Why won’t the Malawian media report on crazy mobile phone rates?

BBC recently reported that the average Malawian spends more than MK5400 (US$12) a month. That’s more than half the average monthly income in Malawi. Proportionate to earnings, Malawi has the most expensive mobile phone rates in the world.

A woman browses the internet trough her mobile phone

A woman browses the internet trough her mobile phone

There is no shortage of complaints within Malawi about expensive phone tariffs but this report (based on findings by the International Telecommunications Union) shows the extent of the problem. For a week, following the report, I monitored local newspapers reports and the mobile phone rates received no coverage at all. Not even by the growing number of columnists and opinion writers.

Why the silence on a story that is obviously of pressing concern to ordinary Malawians, and which made a splash internationally?

Only Nyasa Times, Malawi’s populist news website, republished a copy and paste version of BBC’s piece. Newspapers are the main agenda setters within local media in Malawi, and they didn’t cover the story at all.

There are two major mobile phone companies in the country, Airtel Malawi and TNM. These are also the main providers of mobile internet. Those familiar with the political economy of the local media will understand the media blackout on the mobile rates story. Like the rest of the world, Malawi’s newspaper industry depends on advertising revenue and mobile phone companies have become indispensable source of that revenue. The media industry cannot afford to get on the wrong side of these mobile phone corporations.

For a long time, the Malawian government and NGOs were the largest advertisers but mobile phone companies have now taken over because they are very consistent advertisers and they buy prime space in bulk —daily space for a whole year in some cases. There is fierce competition between the duopoly of Airtel Malawi and TNM and this drives the need for endless media advertising between the two.

An insider working with Airtel says: “all mobile phones companies buy strip ads [advertising banners on the bottom of front and back page] for the whole year.”

A look at a whole week’s run of the country’s two dailies, The Nation and The Daily Times shows strip ads alternating between the two mobile phone companies. If Airtel has a front page on Monday, TNM will have the back page, and on Tuesday it is the other way round.

According to the insider, these strip ads are worth MK180 000 (US$400) a day, which means newspapers make roughly MK131 million (US$291,111) annually from strip ads alone. Add these strip ads to various full-page adverts worth an average of MK280 000 (US$622) per advert, and you see that the revenue is colossal.

The insider said, of course the government and NGOs are important but they are not as valuable as mobile phone companies because government and NGOs mostly place job vacancies and press statements, which are neither daily nor in colour—which is more expensive, and they do not book expensive prime spots like front and back pages.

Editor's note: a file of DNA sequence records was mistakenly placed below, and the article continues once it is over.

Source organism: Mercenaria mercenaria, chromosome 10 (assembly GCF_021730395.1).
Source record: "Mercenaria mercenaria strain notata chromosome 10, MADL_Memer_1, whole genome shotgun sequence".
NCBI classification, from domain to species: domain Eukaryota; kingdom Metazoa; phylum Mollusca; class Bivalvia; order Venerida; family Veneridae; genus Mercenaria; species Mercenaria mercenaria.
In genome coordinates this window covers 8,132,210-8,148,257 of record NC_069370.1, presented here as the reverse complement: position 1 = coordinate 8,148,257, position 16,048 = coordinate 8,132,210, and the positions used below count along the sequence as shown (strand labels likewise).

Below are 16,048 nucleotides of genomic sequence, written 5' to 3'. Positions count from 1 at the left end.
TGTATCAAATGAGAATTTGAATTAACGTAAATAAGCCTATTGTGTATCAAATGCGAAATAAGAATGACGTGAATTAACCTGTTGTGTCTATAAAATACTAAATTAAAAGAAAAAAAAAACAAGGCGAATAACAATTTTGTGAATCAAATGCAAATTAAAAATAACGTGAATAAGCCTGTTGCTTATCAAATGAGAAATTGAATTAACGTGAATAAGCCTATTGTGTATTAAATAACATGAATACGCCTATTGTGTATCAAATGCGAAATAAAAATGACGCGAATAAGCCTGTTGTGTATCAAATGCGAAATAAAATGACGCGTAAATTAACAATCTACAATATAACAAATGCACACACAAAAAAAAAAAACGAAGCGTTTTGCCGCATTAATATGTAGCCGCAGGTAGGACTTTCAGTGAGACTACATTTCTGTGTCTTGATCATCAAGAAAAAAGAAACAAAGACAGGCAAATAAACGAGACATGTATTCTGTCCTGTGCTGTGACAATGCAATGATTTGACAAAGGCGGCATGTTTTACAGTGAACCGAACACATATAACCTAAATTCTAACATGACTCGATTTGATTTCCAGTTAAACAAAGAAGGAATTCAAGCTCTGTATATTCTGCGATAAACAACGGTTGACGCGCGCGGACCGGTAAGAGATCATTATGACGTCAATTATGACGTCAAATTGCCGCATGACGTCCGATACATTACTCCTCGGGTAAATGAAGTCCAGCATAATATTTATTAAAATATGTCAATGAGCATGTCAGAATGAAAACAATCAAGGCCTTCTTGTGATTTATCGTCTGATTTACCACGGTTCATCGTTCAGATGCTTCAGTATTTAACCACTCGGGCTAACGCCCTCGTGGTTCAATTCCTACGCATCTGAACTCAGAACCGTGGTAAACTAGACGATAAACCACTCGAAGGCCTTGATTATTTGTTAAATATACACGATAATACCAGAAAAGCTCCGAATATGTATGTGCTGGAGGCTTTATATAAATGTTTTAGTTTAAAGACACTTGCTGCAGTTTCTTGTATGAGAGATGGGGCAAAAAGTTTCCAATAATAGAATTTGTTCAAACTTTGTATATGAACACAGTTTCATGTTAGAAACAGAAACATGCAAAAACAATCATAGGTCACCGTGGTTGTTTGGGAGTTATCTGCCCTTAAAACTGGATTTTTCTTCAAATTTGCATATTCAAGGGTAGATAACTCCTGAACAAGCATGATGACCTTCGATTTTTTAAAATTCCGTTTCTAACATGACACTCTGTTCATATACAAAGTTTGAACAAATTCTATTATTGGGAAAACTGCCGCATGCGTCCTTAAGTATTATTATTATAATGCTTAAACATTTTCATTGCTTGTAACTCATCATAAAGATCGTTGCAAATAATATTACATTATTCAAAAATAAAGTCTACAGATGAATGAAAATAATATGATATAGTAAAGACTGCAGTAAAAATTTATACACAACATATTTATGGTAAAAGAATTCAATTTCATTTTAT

This explains the newspaper blackout on the mobile phones rates story. The mobile phone companies may not issue editorial directives but, as they say, only a foolish dog bites the hand that feeds it. Newspapers know exactly what to do. Of course the local media always have a go at politicians, the government and the civil society.

The media responsibility, always, is to hold to account those holding public positions. But this must include powerful corporations that rip off poor Malawians, 75 per cent of whom live on less than US$2 a day.

Of course Malawi media does a lot of commendable work reporting on government excesses and corruption in high places but the media know that they can afford to get on the wrong side of the government and politicians. The media know they have a public backing should the government withdraw advertising revenue or bring draconian media laws. This was the case in 2010 when the government of the late Bingu wa Mutharika threatened to withdraw advertising with some private media houses such as the Nation Publications Limited.

In 2007 Blantyre Newspaper Limited (BNL) were forced to retract a story they reported on a love triangle involving a Catholic priest, a banker and a married woman. The woman’s husband was seeking divorce in court after discovering that the wife was having an affair with the two men.

At the time BNL had a debt with the bank where the involved banker worked and his influence forced the immediate retraction of the story despite the fact that the story was based on a case that took place in an open court. Caroline Somanje, a journalist who wrote the story and BNL General Manager were fired from BNL for no editorial reasons, as BNL alleged, but for being insensitive to BNL’s financial interests.

Corporations in Malawi have more media influence than the government. Sadly, most people only pay attention to government’s efforts to muzzle the press, most through threats and regulation. This means corporate powers in Malawi are left unchecked. It would not surprise me that mobile phone companies also have financial support of the political establishment. Political parties in Malawi are not mandated to disclose their sources of income, and so they don’t.